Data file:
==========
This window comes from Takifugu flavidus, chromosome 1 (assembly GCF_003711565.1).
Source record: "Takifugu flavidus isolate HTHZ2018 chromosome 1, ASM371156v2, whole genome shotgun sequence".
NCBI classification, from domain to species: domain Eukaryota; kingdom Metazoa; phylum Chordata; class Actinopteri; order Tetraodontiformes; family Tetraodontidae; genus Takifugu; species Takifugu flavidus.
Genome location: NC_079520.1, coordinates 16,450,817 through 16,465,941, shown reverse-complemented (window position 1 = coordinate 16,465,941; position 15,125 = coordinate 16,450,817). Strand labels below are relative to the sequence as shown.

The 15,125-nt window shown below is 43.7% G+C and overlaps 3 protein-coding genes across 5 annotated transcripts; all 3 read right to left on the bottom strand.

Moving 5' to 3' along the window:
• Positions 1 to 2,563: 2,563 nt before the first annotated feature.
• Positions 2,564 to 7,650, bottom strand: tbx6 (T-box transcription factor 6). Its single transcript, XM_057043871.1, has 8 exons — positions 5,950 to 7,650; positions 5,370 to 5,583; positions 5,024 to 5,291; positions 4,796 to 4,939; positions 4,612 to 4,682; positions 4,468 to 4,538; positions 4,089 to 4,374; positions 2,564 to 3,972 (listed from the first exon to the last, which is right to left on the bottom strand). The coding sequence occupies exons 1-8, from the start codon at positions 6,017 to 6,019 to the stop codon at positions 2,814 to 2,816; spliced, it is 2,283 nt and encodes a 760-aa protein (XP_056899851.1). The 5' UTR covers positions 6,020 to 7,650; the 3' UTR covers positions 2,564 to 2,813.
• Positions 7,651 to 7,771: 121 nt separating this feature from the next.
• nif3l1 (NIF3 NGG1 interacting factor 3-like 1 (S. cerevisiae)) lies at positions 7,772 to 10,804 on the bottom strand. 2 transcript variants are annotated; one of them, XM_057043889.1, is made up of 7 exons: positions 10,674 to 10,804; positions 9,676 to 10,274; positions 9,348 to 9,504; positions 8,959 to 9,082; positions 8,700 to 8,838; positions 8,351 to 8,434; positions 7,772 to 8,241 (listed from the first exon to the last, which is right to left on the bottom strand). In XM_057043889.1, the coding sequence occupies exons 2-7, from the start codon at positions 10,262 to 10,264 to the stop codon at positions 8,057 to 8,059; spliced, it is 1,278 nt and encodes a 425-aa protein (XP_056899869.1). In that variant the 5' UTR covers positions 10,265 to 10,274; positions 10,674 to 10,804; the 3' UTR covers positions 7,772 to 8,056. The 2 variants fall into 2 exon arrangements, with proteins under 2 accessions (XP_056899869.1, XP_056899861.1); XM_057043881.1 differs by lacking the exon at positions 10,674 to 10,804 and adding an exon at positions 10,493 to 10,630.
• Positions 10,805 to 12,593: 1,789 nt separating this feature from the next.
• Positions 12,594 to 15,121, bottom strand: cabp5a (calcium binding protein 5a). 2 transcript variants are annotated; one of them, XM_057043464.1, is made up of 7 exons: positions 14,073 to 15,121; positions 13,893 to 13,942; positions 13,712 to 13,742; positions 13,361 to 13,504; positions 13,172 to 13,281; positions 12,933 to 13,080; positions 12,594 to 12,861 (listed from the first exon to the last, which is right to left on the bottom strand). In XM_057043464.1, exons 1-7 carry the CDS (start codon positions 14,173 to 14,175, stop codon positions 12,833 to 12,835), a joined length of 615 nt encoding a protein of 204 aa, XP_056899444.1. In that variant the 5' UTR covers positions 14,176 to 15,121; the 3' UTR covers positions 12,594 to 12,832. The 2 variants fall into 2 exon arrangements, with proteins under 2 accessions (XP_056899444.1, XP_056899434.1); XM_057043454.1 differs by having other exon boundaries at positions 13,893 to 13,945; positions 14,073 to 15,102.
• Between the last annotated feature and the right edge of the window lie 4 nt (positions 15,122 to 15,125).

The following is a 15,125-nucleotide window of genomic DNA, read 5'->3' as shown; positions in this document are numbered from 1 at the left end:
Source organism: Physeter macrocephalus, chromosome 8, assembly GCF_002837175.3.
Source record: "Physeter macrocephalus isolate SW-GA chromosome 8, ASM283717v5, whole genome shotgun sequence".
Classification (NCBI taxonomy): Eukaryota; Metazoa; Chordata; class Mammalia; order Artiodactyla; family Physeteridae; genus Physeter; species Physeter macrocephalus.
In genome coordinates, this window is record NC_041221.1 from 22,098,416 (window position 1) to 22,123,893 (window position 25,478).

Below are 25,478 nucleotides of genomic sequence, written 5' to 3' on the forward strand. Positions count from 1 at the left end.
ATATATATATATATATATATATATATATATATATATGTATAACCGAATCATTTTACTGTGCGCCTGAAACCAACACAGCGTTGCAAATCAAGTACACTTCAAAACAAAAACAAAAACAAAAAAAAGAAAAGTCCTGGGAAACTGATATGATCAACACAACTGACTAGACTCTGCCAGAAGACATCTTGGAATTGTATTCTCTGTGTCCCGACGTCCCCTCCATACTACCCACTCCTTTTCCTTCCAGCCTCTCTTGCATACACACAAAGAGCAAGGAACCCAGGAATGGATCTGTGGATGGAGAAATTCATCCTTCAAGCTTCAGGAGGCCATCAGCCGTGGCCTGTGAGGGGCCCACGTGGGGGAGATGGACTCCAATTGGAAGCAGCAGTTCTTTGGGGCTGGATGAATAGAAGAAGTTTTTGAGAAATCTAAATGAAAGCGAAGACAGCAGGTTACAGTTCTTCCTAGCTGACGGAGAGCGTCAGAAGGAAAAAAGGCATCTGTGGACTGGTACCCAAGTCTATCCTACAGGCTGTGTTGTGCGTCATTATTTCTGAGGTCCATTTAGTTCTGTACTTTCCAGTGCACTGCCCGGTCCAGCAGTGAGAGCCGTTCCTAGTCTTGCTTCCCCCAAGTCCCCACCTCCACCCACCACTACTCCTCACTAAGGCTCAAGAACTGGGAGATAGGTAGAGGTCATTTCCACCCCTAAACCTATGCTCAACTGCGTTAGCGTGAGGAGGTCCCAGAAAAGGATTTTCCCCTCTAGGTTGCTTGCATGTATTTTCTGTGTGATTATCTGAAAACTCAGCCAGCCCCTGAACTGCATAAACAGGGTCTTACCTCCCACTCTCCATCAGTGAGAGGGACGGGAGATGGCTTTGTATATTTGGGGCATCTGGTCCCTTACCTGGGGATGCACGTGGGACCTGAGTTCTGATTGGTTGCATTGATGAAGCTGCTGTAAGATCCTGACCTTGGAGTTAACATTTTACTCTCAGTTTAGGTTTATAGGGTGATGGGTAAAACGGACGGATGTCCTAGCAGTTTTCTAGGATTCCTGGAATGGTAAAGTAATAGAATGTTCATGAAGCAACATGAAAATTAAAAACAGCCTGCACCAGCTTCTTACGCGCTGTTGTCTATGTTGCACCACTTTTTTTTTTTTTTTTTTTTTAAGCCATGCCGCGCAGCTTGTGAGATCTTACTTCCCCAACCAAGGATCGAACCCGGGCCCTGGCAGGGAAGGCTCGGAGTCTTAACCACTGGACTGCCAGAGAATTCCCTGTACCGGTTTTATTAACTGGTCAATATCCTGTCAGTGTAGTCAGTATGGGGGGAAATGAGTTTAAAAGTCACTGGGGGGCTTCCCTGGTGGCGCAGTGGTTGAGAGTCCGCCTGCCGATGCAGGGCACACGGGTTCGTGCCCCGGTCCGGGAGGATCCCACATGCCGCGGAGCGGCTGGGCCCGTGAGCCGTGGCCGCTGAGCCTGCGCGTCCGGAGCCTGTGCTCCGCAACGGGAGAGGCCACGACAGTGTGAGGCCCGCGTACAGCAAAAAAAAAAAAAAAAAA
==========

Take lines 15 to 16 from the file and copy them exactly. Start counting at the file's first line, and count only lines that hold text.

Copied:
Source organism: Physeter macrocephalus, chromosome 8, assembly GCF_002837175.3.
Source record: "Physeter macrocephalus isolate SW-GA chromosome 8, ASM283717v5, whole genome shotgun sequence".